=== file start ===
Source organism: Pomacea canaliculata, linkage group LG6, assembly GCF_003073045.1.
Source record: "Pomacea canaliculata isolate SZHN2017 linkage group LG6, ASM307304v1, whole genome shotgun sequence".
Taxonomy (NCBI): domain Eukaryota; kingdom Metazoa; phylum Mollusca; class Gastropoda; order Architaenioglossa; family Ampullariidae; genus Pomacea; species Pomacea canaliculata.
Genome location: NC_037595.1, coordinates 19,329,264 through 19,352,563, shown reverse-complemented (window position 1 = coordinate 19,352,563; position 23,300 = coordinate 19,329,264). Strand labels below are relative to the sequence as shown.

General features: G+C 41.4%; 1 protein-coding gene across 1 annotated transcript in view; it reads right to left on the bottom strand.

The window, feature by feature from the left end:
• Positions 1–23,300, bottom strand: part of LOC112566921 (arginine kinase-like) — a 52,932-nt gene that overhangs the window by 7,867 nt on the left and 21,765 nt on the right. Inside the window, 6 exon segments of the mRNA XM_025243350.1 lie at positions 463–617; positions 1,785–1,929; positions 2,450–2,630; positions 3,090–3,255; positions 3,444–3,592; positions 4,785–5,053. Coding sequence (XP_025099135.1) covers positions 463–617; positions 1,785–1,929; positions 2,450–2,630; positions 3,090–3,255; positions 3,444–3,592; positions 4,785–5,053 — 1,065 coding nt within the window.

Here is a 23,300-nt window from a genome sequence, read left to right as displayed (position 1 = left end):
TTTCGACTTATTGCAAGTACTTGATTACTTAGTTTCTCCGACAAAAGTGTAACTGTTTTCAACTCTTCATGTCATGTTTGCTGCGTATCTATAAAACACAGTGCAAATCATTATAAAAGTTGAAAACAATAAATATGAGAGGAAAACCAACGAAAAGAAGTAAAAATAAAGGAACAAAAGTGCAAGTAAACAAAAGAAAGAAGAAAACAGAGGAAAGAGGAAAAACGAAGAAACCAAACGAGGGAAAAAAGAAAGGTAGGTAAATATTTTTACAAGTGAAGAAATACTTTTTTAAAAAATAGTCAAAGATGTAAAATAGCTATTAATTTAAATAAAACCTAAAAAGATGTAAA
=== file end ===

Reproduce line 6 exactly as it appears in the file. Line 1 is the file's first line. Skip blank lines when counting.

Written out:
The window, feature by feature from the left end: